This blog contains excerpts from the Clinical Care Program for PWS Overview presented by research team member Priya Balasubramanian at the FPWR 2017 conference. You can watch the full presentation by clicking on the embedded video below.
In case you don't have time to watch the full video, we've captured some of the key points in the notes below.
Priya has a doctoral degree in molecular biology from the University of Southern California. She is FPWR’s Associate Director for Translational Research Programs, helping to advance our clinical care and pharmacotherapy strategic programs. Her presentation detailed FPWR's Clinical Care Program.
Clinical Care Program for PWS: Overview
FPWR's clinical care program is optimizing existing therapies to improve quality of life for patients and families in the short term. The drug development and approval process in the U.S. is lengthy and expensive, and the program is looking at drugs, devices and alternative therapies that are already on the market to see if they can be repurposed for use in PWS.
- Alleviate PWS symptoms in the near term using existing therapies
- Use a collaborative approach with scientists, parents and clinicians to prioritize symptoms that are important to the ccommunity
- Develop targeted studies to evaluate and/or optimize treatment
Plan to Achieve Goals
- Establish Clinical Care Advisory Board: physicians, clinicians, parents
- Develop list of symptoms that are of immediate concern (hyperphasia, behavioral problems, scoliosis, seizures, etc.)
- Evaluate existing, FDA-approved medicine and therapies that can be applied to PWS
- Support clinical studies that are feasible with a rapid turnaround time (1-3 years)
Benefits of This Approach
- Directed approach vs. passive approach to optimizing care
- Input from PWS researchers, clinicians and parents
- Straightforward trials and rapid implementation
Q: How big is the list of drugs that’s being looked at?
A: For each symptom, there are 5-6 drugs, for a total of 150-200 drugs. The team is in the process of narrowing down the list.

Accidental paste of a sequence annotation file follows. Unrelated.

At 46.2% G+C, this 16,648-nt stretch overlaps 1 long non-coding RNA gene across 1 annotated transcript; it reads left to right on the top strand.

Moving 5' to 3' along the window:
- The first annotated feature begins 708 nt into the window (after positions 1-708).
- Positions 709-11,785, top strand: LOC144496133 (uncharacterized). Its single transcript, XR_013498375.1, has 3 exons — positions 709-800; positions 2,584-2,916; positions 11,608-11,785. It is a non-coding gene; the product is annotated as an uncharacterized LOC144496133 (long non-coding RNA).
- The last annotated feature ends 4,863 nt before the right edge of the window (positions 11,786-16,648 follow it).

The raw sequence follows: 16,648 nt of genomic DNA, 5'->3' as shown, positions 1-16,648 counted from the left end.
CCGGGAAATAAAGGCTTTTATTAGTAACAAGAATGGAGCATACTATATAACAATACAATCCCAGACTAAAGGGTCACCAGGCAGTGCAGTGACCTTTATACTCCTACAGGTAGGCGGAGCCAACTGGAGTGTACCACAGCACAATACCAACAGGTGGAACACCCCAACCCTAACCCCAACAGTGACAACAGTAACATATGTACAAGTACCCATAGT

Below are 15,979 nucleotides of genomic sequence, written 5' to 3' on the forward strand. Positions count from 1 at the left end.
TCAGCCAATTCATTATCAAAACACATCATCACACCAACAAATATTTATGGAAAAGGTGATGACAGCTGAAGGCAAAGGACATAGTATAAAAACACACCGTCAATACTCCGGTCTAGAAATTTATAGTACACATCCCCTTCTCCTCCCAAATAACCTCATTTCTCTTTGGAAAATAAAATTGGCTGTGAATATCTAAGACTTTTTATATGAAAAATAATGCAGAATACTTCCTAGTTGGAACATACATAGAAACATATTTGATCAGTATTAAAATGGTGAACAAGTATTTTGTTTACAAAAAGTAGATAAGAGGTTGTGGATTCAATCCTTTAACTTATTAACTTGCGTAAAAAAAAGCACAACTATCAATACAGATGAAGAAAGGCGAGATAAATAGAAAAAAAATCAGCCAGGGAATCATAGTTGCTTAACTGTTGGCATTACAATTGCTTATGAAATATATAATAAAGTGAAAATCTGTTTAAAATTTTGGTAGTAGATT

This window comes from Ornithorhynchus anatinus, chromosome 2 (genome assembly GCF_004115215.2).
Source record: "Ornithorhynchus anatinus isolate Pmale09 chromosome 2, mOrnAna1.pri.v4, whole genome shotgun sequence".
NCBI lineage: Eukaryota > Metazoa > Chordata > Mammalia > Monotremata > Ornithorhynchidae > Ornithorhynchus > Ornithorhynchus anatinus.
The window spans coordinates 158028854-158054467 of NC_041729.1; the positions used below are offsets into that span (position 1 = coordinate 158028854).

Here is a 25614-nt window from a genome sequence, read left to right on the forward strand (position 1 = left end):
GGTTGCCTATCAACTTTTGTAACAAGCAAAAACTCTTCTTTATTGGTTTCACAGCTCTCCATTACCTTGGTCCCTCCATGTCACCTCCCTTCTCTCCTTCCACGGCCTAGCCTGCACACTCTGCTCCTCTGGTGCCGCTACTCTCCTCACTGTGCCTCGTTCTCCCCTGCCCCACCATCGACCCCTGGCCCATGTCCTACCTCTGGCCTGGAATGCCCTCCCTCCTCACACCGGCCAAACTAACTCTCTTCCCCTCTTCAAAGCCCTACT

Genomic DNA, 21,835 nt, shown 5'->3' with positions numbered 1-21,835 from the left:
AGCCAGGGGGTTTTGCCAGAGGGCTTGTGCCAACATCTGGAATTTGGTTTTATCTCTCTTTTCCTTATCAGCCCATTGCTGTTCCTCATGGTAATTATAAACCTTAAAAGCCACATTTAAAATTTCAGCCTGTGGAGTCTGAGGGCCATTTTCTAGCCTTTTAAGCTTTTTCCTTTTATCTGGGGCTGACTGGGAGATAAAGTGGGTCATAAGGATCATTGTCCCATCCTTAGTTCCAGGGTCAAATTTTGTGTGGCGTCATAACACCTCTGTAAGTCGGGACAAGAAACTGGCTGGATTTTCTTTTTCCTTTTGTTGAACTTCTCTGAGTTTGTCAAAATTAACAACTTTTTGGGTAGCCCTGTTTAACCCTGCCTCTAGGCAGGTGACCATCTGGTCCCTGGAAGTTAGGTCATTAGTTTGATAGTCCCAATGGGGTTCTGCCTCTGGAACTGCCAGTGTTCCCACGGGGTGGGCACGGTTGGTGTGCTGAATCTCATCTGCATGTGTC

Q: Is there a timeline for how long it will take to narrow the list, and what the cost will be?
A: The next step is to get input from parents to develop the list of priority symptoms. The team has developed an algorithm that will take survey data to help determine feasibility, the ease of enrolling people in clinical trials, whether the science is strong for a certain drug and other factors in order to shorten the list.
Q: Is this approach being used by other organizations?
A: There are other rare disease organizations that are using the same model.
Clinical Care Program projects that are already in the works include:
- A project having to do with mindfulness has already been started for people with PWS aimed at mitigating their temper outbursts
- An adult growth hormone project
- Our goal is to launch three projects in the next year addressing things like GI mobility, probiotics, etc., once we’ve prioritized the list.
Q: If a drug has been previously approved, can patients start using it right away?
A: The big benefit of using this approach is that when a drug is already approved, you don’t have to re-do all of the phases of testing, shortening the time to approval. Any drug that’s on the market can be prescribed by a physician. It may be beneficial to go back and get a disease-specific indication to help with insurance payment, but if it’s put out in the medical literature that a drug works with PWS, often, that’s enough.
Q: Is the ability to repurpose drugs part of the OPEN Act?
A: Yes, the Open Act is for repurposing drugs, and it was originally part of 21st Century Cures, but was dropped. For the rare disease community, the Open Act is very important.
Q: Is there room for collaboration with other syndromes in which hypotonia is a symptom?
A: Hypotonia is on our list of symptoms, and it’s a great idea to make it easier to do a clinical study if we include other groups with hypotonia.